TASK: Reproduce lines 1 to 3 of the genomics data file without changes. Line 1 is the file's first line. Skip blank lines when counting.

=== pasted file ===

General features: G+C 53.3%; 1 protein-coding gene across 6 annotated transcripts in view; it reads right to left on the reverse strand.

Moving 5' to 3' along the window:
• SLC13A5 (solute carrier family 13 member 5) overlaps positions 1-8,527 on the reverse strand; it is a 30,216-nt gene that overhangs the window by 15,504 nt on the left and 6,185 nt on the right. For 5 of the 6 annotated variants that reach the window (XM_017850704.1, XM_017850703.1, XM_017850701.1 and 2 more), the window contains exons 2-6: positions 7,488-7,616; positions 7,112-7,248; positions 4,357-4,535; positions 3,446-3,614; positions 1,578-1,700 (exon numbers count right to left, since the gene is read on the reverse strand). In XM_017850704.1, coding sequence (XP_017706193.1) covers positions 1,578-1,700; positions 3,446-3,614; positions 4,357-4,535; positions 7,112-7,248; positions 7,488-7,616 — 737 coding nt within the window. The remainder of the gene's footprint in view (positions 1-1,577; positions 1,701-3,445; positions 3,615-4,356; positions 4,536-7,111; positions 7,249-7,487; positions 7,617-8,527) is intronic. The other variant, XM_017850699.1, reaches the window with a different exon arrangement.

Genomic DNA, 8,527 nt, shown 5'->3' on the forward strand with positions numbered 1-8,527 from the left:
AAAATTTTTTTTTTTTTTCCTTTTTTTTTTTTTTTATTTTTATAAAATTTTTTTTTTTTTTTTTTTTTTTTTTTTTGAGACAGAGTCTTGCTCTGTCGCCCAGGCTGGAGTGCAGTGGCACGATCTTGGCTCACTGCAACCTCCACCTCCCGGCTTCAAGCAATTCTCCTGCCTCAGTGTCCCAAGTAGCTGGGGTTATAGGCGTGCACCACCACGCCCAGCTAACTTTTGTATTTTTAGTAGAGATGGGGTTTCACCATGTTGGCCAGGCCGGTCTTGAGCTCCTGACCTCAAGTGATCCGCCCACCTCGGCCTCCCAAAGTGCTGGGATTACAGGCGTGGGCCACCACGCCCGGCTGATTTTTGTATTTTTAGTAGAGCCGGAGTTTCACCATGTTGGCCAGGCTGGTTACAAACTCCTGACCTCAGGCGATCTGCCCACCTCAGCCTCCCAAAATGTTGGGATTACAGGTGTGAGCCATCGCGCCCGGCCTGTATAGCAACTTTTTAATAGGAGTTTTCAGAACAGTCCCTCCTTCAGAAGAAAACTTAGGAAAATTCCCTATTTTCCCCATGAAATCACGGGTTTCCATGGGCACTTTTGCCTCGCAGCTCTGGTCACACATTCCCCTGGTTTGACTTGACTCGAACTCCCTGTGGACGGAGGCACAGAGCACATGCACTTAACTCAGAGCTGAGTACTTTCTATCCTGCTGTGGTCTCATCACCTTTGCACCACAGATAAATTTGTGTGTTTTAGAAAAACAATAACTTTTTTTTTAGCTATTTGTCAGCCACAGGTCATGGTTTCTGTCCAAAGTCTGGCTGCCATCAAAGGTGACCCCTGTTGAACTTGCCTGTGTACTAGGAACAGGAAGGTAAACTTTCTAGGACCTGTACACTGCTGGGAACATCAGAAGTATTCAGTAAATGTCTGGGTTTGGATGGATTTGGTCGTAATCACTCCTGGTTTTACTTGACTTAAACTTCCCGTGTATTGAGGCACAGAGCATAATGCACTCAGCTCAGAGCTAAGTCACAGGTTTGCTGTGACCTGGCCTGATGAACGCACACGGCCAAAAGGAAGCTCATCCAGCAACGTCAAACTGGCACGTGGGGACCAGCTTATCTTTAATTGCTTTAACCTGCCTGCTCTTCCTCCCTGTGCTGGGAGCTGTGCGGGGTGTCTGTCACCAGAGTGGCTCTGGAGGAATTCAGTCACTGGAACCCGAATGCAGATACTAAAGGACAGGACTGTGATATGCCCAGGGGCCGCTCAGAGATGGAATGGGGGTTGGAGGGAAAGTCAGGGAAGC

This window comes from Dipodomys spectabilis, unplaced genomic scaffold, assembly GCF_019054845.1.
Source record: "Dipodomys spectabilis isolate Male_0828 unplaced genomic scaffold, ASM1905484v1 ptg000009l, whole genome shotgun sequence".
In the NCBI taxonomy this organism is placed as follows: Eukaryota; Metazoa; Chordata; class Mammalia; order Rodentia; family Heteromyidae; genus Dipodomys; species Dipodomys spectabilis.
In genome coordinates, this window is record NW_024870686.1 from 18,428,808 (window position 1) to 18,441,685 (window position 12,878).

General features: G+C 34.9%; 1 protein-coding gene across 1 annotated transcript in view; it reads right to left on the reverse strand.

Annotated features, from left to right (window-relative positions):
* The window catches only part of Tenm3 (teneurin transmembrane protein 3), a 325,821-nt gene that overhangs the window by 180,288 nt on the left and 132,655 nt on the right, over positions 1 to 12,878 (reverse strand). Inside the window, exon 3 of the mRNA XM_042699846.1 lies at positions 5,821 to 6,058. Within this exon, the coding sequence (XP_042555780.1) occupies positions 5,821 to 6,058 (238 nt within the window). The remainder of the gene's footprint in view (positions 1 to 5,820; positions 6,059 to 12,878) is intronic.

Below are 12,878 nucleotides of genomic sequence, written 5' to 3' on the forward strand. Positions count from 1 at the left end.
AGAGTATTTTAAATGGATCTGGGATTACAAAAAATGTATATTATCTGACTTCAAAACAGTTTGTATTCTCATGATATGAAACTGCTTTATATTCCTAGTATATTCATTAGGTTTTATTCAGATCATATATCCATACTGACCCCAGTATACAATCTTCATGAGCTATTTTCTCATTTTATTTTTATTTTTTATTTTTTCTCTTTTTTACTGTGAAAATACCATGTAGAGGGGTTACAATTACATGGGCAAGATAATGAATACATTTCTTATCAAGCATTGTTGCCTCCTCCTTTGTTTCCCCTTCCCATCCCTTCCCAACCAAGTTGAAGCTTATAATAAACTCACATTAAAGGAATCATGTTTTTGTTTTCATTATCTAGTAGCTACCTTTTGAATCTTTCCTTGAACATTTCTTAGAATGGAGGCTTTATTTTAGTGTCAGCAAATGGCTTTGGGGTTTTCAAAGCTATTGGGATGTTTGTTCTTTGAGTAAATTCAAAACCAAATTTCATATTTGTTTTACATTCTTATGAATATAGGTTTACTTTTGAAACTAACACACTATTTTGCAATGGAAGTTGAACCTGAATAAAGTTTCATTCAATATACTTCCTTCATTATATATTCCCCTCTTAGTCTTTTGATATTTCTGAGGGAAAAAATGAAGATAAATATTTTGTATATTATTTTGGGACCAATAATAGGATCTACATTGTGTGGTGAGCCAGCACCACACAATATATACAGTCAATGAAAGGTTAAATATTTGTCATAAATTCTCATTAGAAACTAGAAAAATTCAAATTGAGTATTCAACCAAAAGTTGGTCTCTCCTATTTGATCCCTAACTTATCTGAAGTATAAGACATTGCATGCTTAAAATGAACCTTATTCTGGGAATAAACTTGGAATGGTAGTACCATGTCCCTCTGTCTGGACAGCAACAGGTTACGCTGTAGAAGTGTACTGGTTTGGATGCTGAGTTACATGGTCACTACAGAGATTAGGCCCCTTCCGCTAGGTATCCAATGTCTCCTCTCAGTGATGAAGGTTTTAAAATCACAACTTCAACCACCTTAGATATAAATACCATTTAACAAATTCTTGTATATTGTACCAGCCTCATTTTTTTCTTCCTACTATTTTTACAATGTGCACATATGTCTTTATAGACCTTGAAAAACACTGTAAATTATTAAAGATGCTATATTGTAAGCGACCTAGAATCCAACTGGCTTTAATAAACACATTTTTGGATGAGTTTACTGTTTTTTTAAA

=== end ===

General features: G+C 53.3%; 1 protein-coding gene across 6 annotated transcripts in view; it reads right to left on the reverse strand.

Moving 5' to 3' along the window:
• SLC13A5 (solute carrier family 13 member 5) overlaps positions 1-8,527 on the reverse strand; it is a 30,216-nt gene that overhangs the window by 15,504 nt on the left and 6,185 nt on the right. For 5 of the 6 annotated variants that reach the window (XM_017850704.1, XM_017850703.1, XM_017850701.1 and 2 more), the window contains exons 2-6: positions 7,488-7,616; positions 7,112-7,248; positions 4,357-4,535; positions 3,446-3,614; positions 1,578-1,700 (exon numbers count right to left, since the gene is read on the reverse strand). In XM_017850704.1, coding sequence (XP_017706193.1) covers positions 1,578-1,700; positions 3,446-3,614; positions 4,357-4,535; positions 7,112-7,248; positions 7,488-7,616 — 737 coding nt within the window. The remainder of the gene's footprint in view (positions 1-1,577; positions 1,701-3,445; positions 3,615-4,356; positions 4,536-7,111; positions 7,249-7,487; positions 7,617-8,527) is intronic. The other variant, XM_017850699.1, reaches the window with a different exon arrangement.